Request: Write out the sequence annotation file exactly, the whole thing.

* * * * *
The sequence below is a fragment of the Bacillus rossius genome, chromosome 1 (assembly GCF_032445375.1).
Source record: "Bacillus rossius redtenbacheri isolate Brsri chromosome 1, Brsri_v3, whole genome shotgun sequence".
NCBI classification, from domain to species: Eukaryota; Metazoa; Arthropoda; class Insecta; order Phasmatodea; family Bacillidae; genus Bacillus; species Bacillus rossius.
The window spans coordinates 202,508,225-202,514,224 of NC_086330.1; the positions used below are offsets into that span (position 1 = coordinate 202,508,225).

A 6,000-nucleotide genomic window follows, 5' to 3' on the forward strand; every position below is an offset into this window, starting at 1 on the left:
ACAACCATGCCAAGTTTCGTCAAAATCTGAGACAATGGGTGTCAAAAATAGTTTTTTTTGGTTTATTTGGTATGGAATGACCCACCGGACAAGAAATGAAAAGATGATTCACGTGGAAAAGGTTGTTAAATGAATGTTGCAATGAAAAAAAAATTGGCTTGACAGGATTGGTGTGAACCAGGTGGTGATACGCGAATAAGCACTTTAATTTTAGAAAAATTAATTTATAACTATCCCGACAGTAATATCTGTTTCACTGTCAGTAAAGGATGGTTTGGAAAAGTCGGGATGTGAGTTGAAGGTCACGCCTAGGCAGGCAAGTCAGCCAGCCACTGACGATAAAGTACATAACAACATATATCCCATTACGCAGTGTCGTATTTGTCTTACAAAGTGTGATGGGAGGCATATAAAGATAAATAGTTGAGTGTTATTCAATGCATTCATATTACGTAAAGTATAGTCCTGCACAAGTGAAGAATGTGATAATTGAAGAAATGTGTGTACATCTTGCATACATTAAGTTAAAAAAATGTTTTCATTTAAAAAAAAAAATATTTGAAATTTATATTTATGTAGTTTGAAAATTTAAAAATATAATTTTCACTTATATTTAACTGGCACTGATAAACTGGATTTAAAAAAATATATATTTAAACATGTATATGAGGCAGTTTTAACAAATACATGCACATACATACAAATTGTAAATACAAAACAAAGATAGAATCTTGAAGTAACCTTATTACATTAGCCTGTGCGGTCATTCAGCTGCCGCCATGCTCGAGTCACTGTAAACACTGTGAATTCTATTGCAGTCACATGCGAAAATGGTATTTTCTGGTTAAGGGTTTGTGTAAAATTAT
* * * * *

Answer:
The sequence below is a fragment of the Bacillus rossius genome, chromosome 1 (assembly GCF_032445375.1).
Source record: "Bacillus rossius redtenbacheri isolate Brsri chromosome 1, Brsri_v3, whole genome shotgun sequence".
NCBI classification, from domain to species: Eukaryota; Metazoa; Arthropoda; class Insecta; order Phasmatodea; family Bacillidae; genus Bacillus; species Bacillus rossius.
The window spans coordinates 202,508,225-202,514,224 of NC_086330.1; the positions used below are offsets into that span (position 1 = coordinate 202,508,225).

A 6,000-nucleotide genomic window follows, 5' to 3' on the forward strand; every position below is an offset into this window, starting at 1 on the left:
ACAACCATGCCAAGTTTCGTCAAAATCTGAGACAATGGGTGTCAAAAATAGTTTTTTTTGGTTTATTTGGTATGGAATGACCCACCGGACAAGAAATGAAAAGATGATTCACGTGGAAAAGGTTGTTAAATGAATGTTGCAATGAAAAAAAAATTGGCTTGACAGGATTGGTGTGAACCAGGTGGTGATACGCGAATAAGCACTTTAATTTTAGAAAAATTAATTTATAACTATCCCGACAGTAATATCTGTTTCACTGTCAGTAAAGGATGGTTTGGAAAAGTCGGGATGTGAGTTGAAGGTCACGCCTAGGCAGGCAAGTCAGCCAGCCACTGACGATAAAGTACATAACAACATATATCCCATTACGCAGTGTCGTATTTGTCTTACAAAGTGTGATGGGAGGCATATAAAGATAAATAGTTGAGTGTTATTCAATGCATTCATATTACGTAAAGTATAGTCCTGCACAAGTGAAGAATGTGATAATTGAAGAAATGTGTGTACATCTTGCATACATTAAGTTAAAAAAATGTTTTCATTTAAAAAAAAAAATATTTGAAATTTATATTTATGTAGTTTGAAAATTTAAAAATATAATTTTCACTTATATTTAACTGGCACTGATAAACTGGATTTAAAAAAATATATATTTAAACATGTATATGAGGCAGTTTTAACAAATACATGCACATACATACAAATTGTAAATACAAAACAAAGATAGAATCTTGAAGTAACCTTATTACATTAGCCTGTGCGGTCATTCAGCTGCCGCCATGCTCGAGTCACTGTAAACACTGTGAATTCTATTGCAGTCACATGCGAAAATGGTATTTTCTGGTTAAGGGTTTGTGTAAAATTAT